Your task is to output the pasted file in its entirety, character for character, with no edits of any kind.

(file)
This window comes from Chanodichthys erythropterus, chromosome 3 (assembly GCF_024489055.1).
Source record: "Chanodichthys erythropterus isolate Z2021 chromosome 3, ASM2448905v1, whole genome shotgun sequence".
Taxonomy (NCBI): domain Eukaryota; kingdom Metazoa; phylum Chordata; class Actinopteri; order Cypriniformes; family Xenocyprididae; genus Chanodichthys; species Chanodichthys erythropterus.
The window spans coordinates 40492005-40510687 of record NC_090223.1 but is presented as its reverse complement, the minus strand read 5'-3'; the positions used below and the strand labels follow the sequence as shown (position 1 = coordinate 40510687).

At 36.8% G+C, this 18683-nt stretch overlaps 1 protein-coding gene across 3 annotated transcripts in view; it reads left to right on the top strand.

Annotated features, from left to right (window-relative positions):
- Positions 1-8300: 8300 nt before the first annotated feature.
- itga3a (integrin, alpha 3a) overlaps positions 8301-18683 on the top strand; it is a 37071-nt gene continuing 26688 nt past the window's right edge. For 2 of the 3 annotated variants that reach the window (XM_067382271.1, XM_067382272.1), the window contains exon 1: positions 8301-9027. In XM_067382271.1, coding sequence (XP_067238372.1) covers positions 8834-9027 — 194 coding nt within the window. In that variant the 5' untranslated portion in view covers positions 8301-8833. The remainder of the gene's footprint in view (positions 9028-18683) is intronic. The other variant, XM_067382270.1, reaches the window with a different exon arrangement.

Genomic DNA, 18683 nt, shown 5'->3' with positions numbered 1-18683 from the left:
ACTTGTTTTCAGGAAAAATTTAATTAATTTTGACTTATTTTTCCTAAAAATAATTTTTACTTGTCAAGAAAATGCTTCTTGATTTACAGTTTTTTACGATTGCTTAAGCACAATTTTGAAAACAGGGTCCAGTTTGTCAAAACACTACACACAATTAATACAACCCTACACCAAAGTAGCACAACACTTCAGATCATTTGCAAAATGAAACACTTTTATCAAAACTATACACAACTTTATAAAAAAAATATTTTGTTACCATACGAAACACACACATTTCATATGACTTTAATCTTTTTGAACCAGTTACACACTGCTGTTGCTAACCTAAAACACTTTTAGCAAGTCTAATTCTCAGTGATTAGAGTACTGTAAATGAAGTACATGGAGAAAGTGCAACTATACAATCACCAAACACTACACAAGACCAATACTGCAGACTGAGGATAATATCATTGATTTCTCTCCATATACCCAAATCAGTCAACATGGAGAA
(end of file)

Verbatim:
This window comes from Chanodichthys erythropterus, chromosome 3 (assembly GCF_024489055.1).
Source record: "Chanodichthys erythropterus isolate Z2021 chromosome 3, ASM2448905v1, whole genome shotgun sequence".
Taxonomy (NCBI): domain Eukaryota; kingdom Metazoa; phylum Chordata; class Actinopteri; order Cypriniformes; family Xenocyprididae; genus Chanodichthys; species Chanodichthys erythropterus.
The window spans coordinates 40492005-40510687 of record NC_090223.1 but is presented as its reverse complement, the minus strand read 5'-3'; the positions used below and the strand labels follow the sequence as shown (position 1 = coordinate 40510687).

At 36.8% G+C, this 18683-nt stretch overlaps 1 protein-coding gene across 3 annotated transcripts in view; it reads left to right on the top strand.

Annotated features, from left to right (window-relative positions):
- Positions 1-8300: 8300 nt before the first annotated feature.
- itga3a (integrin, alpha 3a) overlaps positions 8301-18683 on the top strand; it is a 37071-nt gene continuing 26688 nt past the window's right edge. For 2 of the 3 annotated variants that reach the window (XM_067382271.1, XM_067382272.1), the window contains exon 1: positions 8301-9027. In XM_067382271.1, coding sequence (XP_067238372.1) covers positions 8834-9027 — 194 coding nt within the window. In that variant the 5' untranslated portion in view covers positions 8301-8833. The remainder of the gene's footprint in view (positions 9028-18683) is intronic. The other variant, XM_067382270.1, reaches the window with a different exon arrangement.

Genomic DNA, 18683 nt, shown 5'->3' with positions numbered 1-18683 from the left:
ACTTGTTTTCAGGAAAAATTTAATTAATTTTGACTTATTTTTCCTAAAAATAATTTTTACTTGTCAAGAAAATGCTTCTTGATTTACAGTTTTTTACGATTGCTTAAGCACAATTTTGAAAACAGGGTCCAGTTTGTCAAAACACTACACACAATTAATACAACCCTACACCAAAGTAGCACAACACTTCAGATCATTTGCAAAATGAAACACTTTTATCAAAACTATACACAACTTTATAAAAAAAATATTTTGTTACCATACGAAACACACACATTTCATATGACTTTAATCTTTTTGAACCAGTTACACACTGCTGTTGCTAACCTAAAACACTTTTAGCAAGTCTAATTCTCAGTGATTAGAGTACTGTAAATGAAGTACATGGAGAAAGTGCAACTATACAATCACCAAACACTACACAAGACCAATACTGCAGACTGAGGATAATATCATTGATTTCTCTCCATATACCCAAATCAGTCAACATGGAGAA